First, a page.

Some observers say that on these issues, the French leader is playing a double game. French diplomats like to joke that with the building up of the trade protection arsenal and talk of pooling debt to pay for a European military, Brussels is “becoming more French”.

They point to Thierry Breton, Macron’s commissioner at the EU, who is seen as his hand-picked hardliner on a range of issues that have sparked confrontation with Beijing.

Breton cheered on social media last month as a Chinese rail company abandoned its bid to provide trains for a project in Bulgaria following a subsidies investigation. He has also worked hard to restrict European market access for Chinese companies such as Huawei and TikTok.

“Breton is Macron’s gunslinger,” said Julien Hoez, a Brussels-based geopolitical consultant and long-standing member of Macron’s political party, Renaissance.

“Breton is there to say the hard things and then allow Macron to say the diplomatic stuff.”



Why the EU, US are concerned about China’s overcapacity

Why the EU, US are concerned about China’s overcapacity

From the Chinese perspective, the trip is a vital opportunity to sway one of the EU’s most powerful members.

Beijing has long believed the true power in Europe rests in Paris and Berlin. In 2018, during then EU ambassador to China Nicolas Chapuis’s first meeting with the Chinese foreign ministry, he was told he was “irrelevant”, and that if officials needed anything they would pick up the phone to France or Germany, according to multiple people familiar with the encounter.

Lu, the Chinese ambassador, said Xi would urge France to “adhere to strategic independence and open cooperation” to push Europe to form a “more independent, objective and friendly understanding of China, and resist anti-China relations”.

With narrowing windows of cooperation elsewhere in Europe, there are likely to be ample positive outcomes from France. During the interview, Lu outlined in detail the depth of cultural exchanges being held to commemorate the diplomatic anniversary, including exhibitions, concerts and sporting events.

Lu also said France and China should “accelerate cooperation” in a range of fields, from artificial intelligence to green manufacturing. He added that the countries would deepen joint work in science and technology.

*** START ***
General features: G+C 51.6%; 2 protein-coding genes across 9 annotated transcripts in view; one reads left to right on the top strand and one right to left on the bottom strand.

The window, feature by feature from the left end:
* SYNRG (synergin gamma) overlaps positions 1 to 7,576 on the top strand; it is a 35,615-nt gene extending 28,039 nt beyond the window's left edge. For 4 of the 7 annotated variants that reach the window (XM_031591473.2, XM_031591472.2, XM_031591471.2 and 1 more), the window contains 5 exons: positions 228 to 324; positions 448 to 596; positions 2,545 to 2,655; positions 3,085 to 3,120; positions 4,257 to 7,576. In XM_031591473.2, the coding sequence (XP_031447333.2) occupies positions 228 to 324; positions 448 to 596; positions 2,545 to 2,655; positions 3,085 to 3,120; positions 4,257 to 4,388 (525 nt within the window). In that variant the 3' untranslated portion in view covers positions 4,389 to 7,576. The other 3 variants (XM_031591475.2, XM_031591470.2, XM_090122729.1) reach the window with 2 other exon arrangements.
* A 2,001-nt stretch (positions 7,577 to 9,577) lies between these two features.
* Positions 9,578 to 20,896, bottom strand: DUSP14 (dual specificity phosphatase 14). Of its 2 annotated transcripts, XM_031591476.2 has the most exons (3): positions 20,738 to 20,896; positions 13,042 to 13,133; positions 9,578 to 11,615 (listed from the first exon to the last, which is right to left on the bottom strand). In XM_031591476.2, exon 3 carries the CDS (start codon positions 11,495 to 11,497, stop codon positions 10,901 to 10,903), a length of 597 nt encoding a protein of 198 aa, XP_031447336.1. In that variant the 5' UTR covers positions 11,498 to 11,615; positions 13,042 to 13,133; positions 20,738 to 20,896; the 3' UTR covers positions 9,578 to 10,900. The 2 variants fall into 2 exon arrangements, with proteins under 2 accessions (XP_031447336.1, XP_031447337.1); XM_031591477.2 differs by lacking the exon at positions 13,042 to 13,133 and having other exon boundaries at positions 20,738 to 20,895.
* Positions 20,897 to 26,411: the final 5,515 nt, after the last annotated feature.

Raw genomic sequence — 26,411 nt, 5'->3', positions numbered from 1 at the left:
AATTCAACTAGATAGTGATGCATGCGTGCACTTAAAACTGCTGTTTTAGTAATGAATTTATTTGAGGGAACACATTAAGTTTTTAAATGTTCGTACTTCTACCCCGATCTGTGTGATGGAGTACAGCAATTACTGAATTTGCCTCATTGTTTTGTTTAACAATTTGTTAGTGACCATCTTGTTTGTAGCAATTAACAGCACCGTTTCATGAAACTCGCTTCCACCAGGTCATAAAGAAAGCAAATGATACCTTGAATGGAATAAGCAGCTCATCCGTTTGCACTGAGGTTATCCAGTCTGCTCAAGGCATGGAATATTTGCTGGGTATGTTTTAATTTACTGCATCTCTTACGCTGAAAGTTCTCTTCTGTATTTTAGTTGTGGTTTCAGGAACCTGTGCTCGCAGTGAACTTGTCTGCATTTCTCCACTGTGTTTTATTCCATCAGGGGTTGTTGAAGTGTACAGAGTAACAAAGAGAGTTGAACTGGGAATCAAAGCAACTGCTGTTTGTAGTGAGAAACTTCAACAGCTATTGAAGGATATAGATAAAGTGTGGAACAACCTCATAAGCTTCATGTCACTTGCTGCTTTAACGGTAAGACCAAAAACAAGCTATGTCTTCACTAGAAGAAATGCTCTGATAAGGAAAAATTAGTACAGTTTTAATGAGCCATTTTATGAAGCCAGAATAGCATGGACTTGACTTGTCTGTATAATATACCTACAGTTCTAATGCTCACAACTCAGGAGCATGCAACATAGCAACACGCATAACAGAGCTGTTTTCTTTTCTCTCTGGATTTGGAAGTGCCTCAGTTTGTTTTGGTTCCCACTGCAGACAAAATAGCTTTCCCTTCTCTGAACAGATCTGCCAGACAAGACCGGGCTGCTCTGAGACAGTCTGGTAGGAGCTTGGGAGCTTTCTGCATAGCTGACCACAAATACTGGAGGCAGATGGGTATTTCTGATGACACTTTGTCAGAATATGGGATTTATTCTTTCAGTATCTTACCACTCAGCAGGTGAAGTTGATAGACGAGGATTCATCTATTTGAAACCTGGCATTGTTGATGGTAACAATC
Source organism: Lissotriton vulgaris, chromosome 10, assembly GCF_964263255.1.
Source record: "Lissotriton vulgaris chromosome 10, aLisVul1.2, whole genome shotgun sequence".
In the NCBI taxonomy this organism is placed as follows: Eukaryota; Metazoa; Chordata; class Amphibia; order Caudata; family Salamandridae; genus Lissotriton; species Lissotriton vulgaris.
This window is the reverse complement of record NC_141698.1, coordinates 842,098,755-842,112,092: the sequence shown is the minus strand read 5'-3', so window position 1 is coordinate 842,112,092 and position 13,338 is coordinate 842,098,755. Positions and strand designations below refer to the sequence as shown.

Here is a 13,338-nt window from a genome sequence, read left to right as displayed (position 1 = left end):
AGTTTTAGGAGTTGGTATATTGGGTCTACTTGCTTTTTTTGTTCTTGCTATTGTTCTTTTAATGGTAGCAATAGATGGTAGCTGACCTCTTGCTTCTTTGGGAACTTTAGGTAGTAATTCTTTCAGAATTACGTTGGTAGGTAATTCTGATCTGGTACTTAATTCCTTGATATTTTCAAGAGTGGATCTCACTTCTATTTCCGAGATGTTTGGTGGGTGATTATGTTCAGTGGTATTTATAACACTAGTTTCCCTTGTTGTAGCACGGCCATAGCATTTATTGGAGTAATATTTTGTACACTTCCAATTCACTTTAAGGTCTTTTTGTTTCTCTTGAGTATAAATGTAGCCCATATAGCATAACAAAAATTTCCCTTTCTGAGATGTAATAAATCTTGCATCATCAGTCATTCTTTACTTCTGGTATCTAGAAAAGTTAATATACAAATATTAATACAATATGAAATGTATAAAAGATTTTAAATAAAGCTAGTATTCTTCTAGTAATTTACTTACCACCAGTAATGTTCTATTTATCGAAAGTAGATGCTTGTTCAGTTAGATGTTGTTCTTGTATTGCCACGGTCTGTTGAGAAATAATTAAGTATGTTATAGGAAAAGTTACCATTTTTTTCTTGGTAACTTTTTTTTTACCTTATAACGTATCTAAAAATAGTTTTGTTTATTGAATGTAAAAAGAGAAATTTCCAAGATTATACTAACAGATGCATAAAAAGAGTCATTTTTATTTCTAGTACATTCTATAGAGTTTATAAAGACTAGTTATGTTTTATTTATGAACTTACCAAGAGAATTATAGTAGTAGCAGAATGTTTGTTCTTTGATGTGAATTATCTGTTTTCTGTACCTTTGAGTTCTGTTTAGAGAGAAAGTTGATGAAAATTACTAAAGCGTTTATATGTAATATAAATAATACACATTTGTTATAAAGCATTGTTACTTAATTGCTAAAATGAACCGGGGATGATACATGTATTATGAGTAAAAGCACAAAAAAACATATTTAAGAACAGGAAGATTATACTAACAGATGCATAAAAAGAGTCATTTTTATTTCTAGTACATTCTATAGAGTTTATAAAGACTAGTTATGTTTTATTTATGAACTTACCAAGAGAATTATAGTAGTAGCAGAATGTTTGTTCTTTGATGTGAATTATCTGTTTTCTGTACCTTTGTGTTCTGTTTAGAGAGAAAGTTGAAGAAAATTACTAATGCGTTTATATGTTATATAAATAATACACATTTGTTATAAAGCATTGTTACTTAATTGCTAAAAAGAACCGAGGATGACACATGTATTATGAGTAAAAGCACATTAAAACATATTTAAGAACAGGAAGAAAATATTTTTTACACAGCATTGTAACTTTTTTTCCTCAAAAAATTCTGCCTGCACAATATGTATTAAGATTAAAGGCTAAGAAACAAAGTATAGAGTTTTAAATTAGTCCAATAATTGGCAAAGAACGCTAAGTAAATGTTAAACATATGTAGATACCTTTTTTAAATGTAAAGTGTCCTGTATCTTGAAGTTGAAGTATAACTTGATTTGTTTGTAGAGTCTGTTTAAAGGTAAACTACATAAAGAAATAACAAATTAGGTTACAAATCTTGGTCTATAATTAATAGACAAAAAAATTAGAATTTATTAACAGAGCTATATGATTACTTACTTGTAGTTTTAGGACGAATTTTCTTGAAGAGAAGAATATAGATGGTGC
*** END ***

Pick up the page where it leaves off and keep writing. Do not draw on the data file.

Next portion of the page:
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Sherpas have been working on preparing an agenda for Xi’s visit that builds on cooperation without shying away from the prickly stuff. But with the Chinese leader then heading on to outwardly friendlier Serbia and Hungary, two nights in France could prove to be the most challenging of the three stops to navigate.

According to numerous French insiders, the trip’s choreography is “classic Macron”, who has long believed in using a personal touch to win concessions from leaders, from Xi to Russia’s Vladimir Putin to ex-US president Donald Trump.

Macron is said to be unworried, for instance, about the potential return of Trump to the White House. When asked by aides whether the Élysée should start preparing for the eventuality, Macron replied that there was no need, because he already personally knows Trump well, according to people familiar with the discussion.

But it is uncertain whether the charm offensive will work with Xi.

At the 2022 G20 Summit in Bali, the leaders of Brazil, China and India had gathered for a picture at their Brics confab, minus Russia. Macron, spotting this, approached and asked if he could join. After an organiser consulted Xi, however, the request was rejected, according to a diplomat familiar with the incident.

“Macron believes that he is close to Xi on a personal level, but finds it impossible to connect on economics and geopolitics,” the diplomat said.